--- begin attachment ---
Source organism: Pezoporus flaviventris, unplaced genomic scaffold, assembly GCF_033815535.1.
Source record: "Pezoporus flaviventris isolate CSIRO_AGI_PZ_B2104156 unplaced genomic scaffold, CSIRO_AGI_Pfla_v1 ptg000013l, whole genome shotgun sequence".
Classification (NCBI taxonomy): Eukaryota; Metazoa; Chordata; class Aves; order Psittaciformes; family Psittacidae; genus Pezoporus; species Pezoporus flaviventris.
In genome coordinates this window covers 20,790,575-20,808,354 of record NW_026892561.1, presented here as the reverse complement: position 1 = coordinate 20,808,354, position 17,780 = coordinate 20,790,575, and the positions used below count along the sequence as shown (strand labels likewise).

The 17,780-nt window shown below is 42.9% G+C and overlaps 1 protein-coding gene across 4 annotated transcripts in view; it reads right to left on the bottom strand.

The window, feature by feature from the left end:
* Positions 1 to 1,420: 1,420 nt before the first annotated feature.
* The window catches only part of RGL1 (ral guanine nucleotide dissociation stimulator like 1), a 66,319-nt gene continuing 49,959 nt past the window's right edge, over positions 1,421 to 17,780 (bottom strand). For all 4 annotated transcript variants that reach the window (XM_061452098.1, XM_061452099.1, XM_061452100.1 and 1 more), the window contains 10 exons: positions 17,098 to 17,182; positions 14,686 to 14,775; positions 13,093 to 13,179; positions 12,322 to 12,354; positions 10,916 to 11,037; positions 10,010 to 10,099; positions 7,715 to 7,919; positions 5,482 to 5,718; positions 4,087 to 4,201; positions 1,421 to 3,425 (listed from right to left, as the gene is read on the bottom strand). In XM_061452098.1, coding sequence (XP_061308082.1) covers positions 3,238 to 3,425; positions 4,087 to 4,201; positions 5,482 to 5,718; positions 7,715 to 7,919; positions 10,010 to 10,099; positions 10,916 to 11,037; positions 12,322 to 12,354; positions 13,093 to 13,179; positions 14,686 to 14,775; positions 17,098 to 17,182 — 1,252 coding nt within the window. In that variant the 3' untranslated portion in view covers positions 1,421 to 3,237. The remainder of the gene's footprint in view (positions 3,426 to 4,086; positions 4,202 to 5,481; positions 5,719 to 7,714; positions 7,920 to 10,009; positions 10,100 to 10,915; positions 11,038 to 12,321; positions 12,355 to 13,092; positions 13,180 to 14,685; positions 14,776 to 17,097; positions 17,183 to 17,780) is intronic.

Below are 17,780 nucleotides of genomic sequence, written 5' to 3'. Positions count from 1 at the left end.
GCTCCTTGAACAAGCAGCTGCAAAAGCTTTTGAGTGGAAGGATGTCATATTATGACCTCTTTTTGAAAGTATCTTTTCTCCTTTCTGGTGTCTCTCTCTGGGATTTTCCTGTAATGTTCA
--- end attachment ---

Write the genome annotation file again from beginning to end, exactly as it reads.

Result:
Source organism: Pezoporus flaviventris, unplaced genomic scaffold, assembly GCF_033815535.1.
Source record: "Pezoporus flaviventris isolate CSIRO_AGI_PZ_B2104156 unplaced genomic scaffold, CSIRO_AGI_Pfla_v1 ptg000013l, whole genome shotgun sequence".
Classification (NCBI taxonomy): Eukaryota; Metazoa; Chordata; class Aves; order Psittaciformes; family Psittacidae; genus Pezoporus; species Pezoporus flaviventris.
In genome coordinates this window covers 20,790,575-20,808,354 of record NW_026892561.1, presented here as the reverse complement: position 1 = coordinate 20,808,354, position 17,780 = coordinate 20,790,575, and the positions used below count along the sequence as shown (strand labels likewise).

The 17,780-nt window shown below is 42.9% G+C and overlaps 1 protein-coding gene across 4 annotated transcripts in view; it reads right to left on the bottom strand.

The window, feature by feature from the left end:
* Positions 1 to 1,420: 1,420 nt before the first annotated feature.
* The window catches only part of RGL1 (ral guanine nucleotide dissociation stimulator like 1), a 66,319-nt gene continuing 49,959 nt past the window's right edge, over positions 1,421 to 17,780 (bottom strand). For all 4 annotated transcript variants that reach the window (XM_061452098.1, XM_061452099.1, XM_061452100.1 and 1 more), the window contains 10 exons: positions 17,098 to 17,182; positions 14,686 to 14,775; positions 13,093 to 13,179; positions 12,322 to 12,354; positions 10,916 to 11,037; positions 10,010 to 10,099; positions 7,715 to 7,919; positions 5,482 to 5,718; positions 4,087 to 4,201; positions 1,421 to 3,425 (listed from right to left, as the gene is read on the bottom strand). In XM_061452098.1, coding sequence (XP_061308082.1) covers positions 3,238 to 3,425; positions 4,087 to 4,201; positions 5,482 to 5,718; positions 7,715 to 7,919; positions 10,010 to 10,099; positions 10,916 to 11,037; positions 12,322 to 12,354; positions 13,093 to 13,179; positions 14,686 to 14,775; positions 17,098 to 17,182 — 1,252 coding nt within the window. In that variant the 3' untranslated portion in view covers positions 1,421 to 3,237. The remainder of the gene's footprint in view (positions 3,426 to 4,086; positions 4,202 to 5,481; positions 5,719 to 7,714; positions 7,920 to 10,009; positions 10,100 to 10,915; positions 11,038 to 12,321; positions 12,355 to 13,092; positions 13,180 to 14,685; positions 14,776 to 17,097; positions 17,183 to 17,780) is intronic.

Below are 17,780 nucleotides of genomic sequence, written 5' to 3'. Positions count from 1 at the left end.
GCTCCTTGAACAAGCAGCTGCAAAAGCTTTTGAGTGGAAGGATGTCATATTATGACCTCTTTTTGAAAGTATCTTTTCTCCTTTCTGGTGTCTCTCTCTGGGATTTTCCTGTAATGTTCA